• End Triassic, 200 million years ago, 80% of species lost. In 51 millions years.
    • End Cretaceous, 66 million years ago, 76% of all species lost in 134 millions years.
    A “biological annihilation” of wildlife in recent decades means a sixth mass extinction in earth’s history is under way and is more severe than previously feared, according to research.
    If we make a graph of those times between each period peaks and lows it give us a time bracket to act but we need to know when the sixth mass extinction began.
    Scientists are divided when it comes to determining if the sixth mass extinction event is actually happening. For instance some studies divide the sixth mass extinction in two phases, beginning from 100,000 years ago.
    Some scientists however say that the actual beginning of the sixth mass extinction is not yet determined. As of now, palaeontologists are only seeing evidences that the earth is entering the sixth mass extinction event but these are not sufficient to show that the mass extinction is indeed happening.
    However scientists analysed both common and rare species and found billions of regional or local populations have been lost.
    They blame human overpopulation and overconsumption for the crisis and warn that it threatens the survival of human civilisation, with just a short window of time in which to act.
    I have a solution to put an end to it: Easy. Get rid of the human species who takes from mother earth but give nothing back because they have not understood the principle of ngapartji ngapartji –and the planet will live.

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  8. Evelyne Roullet
    Posted September 21, 2019 at 9:25 am

    We know for fact that extractive industries are responsible for half of the world’s carbon emissions.
    But there are other industries.
    In Alice we want more tourists and less mining. Good, and we want vacations and or monies from the tourism industry.
    But how many think of the negative impact on the world around us?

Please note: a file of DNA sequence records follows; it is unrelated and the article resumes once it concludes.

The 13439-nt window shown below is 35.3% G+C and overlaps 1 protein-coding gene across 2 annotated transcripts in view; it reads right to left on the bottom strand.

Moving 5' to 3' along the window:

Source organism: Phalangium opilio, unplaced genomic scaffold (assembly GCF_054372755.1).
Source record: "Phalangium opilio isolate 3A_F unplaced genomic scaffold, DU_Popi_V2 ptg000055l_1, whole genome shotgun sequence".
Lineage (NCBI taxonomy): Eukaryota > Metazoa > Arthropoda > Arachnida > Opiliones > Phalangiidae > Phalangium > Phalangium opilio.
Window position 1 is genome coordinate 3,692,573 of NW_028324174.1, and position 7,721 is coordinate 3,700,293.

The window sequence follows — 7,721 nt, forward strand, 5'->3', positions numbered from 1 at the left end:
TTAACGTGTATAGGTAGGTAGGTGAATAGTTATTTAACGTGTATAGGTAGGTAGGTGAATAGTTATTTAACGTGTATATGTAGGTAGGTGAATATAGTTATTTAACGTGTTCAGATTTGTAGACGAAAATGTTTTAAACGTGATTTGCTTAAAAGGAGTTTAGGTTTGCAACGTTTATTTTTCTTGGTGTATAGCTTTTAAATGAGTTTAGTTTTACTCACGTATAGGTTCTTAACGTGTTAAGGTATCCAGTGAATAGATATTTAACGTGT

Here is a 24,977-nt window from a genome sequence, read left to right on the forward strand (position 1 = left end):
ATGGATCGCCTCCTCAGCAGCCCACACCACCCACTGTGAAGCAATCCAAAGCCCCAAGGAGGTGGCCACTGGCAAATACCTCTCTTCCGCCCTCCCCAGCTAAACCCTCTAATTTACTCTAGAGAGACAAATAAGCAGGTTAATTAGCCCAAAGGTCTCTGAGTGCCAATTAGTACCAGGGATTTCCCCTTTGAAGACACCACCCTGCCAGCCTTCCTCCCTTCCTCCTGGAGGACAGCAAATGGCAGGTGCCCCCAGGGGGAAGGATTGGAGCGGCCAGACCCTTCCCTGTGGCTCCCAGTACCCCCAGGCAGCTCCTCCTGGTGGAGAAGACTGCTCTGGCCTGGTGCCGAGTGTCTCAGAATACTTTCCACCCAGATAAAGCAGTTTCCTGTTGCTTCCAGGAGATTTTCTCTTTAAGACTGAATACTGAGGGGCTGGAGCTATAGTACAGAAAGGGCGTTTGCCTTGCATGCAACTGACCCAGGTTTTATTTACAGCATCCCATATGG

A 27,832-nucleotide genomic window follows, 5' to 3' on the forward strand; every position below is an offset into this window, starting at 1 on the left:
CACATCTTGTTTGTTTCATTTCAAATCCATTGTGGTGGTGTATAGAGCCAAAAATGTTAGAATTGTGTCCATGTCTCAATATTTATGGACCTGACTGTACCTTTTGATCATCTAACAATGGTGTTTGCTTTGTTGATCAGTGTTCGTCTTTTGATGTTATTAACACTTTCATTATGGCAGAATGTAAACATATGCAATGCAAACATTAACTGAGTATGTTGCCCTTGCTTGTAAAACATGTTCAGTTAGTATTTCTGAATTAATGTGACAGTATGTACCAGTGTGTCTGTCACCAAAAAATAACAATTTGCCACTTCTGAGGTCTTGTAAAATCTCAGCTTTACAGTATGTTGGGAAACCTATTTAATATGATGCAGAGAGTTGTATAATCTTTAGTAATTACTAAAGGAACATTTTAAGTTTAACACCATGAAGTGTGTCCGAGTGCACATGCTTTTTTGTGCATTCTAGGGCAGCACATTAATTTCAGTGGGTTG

There are one billion tourist arrivals in the world every year. That’s 30 every single second. By 2020 the number will increase by 60%.
    Tourism often puts pressure on natural resources through over-consumption, often in places where resources are already scarce.
    Tourism often leads to overuse of water.
    An average golf course in a tropical country, for example, uses as much water as 60,000 rural villagers. I
    It also uses 1500 kilos of chemical fertilizers, pesticides and herbicides per year. Can the students check Alice Springs golf club as a project?
    Tourism puts enormous stress on local land use, and can lead to soil erosion, increased pollution, natural habitat loss, and more pressure on endangered species. These effects can gradually destroy the environmental resources on which tourism itself depends.
    Can the students check with local tourism companies if they are eco-tourism champion?
    Climate change!
    Tourism contributes to more than 5% of global greenhouse gas emissions, with transportation accounting for 90% of this.
    In Australia there are many tourism activities that can cause coral reefs to damage. Did the students check?
    The number of annual Antarctic tourists has increased from a couple hundred in 1969 to over 20,000 at the start of the new millennium.
    What is the impact on the ice melting? Another school assignment.
    Students have the right to express their point of view and opinions but have they done their researches before marching?

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  9. philby
    Posted September 21, 2019 at 7:39 am

    Do I read this right. 200 students plus 400 adults? Alice Springs has a population of 20,000 I read so 3% of the population are attempting to influence the 97% who went about their business. By the way the sign they carried has been proven by real independent scientists to be a pack of lies.

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  10. Evelyne Roullet
    Posted September 20, 2019 at 7:32 pm

    @ Not Peter Wilkins: “The sooner you boomers die off, the sooner the rest of us can get on with fixing the mess you’ve left.”
    Think before you talk because those boomers are the ones who worked hard all their life without luxuries to build a life style you enjoyed today; they are the generations who invented the majority of gadgets used and abused by your generation: